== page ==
GLD continues to be a Hold for those with a strong enough stomach to handle its roller coaster trading. As I noted above, our Portfolios have a Stop Loss to prevent a smack in the chops. However, a bounce would likely prompt another small addition to this holding.
US economic news was weak again yesterday. While weekly retail sales were good, December factory orders and January light vehicle sales were below expectations. Still not enough negative data to get worried.
Earnings reports were a bit more mixed. Nothing from the big boys but there were negative readings/guidance from some visible names: Chipotle, Gilead Sciences and Wynn Resorts.
Oil remained the big domestic story with another big up day. As you probably know, much of the upward impetus for higher oil prices has come from a declining rig count. Here is an in depth look at rig count (medium):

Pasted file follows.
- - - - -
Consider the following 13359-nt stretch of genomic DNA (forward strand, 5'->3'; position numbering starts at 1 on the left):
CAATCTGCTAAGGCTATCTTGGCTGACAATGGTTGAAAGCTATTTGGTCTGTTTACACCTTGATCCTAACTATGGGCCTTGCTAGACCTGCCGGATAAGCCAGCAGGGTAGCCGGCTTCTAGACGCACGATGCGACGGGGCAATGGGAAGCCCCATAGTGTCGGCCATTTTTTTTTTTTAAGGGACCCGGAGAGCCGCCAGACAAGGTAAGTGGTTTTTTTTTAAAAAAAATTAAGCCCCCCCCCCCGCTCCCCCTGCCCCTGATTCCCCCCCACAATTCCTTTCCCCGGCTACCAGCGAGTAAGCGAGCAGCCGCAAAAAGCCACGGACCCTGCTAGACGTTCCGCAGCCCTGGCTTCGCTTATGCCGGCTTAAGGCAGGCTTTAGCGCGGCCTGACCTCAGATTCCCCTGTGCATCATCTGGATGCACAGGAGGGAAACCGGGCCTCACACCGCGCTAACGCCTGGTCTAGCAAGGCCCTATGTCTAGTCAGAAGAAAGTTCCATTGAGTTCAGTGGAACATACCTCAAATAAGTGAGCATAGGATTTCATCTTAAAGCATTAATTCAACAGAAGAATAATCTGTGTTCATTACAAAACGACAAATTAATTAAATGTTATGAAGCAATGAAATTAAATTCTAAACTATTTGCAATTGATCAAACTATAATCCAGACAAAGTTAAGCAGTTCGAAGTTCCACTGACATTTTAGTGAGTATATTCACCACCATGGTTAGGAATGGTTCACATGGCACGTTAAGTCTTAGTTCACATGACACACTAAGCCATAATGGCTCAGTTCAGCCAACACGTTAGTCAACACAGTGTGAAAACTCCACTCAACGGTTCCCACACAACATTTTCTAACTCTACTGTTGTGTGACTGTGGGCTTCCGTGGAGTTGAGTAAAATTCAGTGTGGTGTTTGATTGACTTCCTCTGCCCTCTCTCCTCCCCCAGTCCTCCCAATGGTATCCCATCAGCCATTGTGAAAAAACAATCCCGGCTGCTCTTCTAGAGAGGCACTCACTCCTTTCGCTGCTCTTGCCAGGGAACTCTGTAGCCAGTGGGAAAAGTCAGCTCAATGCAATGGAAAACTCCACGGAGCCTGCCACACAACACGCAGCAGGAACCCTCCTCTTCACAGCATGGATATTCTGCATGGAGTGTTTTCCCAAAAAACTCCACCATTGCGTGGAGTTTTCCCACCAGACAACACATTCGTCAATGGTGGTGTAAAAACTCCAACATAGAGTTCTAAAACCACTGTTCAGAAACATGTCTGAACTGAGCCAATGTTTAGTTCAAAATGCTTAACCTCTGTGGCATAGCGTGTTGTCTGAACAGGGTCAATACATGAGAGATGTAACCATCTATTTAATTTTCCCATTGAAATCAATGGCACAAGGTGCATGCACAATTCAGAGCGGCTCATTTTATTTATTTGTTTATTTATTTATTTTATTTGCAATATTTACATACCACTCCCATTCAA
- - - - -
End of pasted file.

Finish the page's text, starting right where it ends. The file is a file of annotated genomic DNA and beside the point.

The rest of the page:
Overseas, the Bank of Australia lowered its key interest rate, adding yet another player in the fruitless global game of QE roulette.
The results of zero interest rates (medium and a must read):
Why QE and negative interest rates will fail (medium):
***overnight, the Chinese services PMI was below forecasts and the central bank eased reserve requirements; Germany, Italy and Spain all reported better than consensus services PMI.
More important, the Greek PM retreated on the initial hardball stance on bond haircuts and austerity---and in less than two weeks after the election. That got investors tip toeing through the tulips and, it would seem, confirms that no matter how radical the rhetoric, no politician has the cojones to challenge Brussels (or more correctly, the Germans) (medium):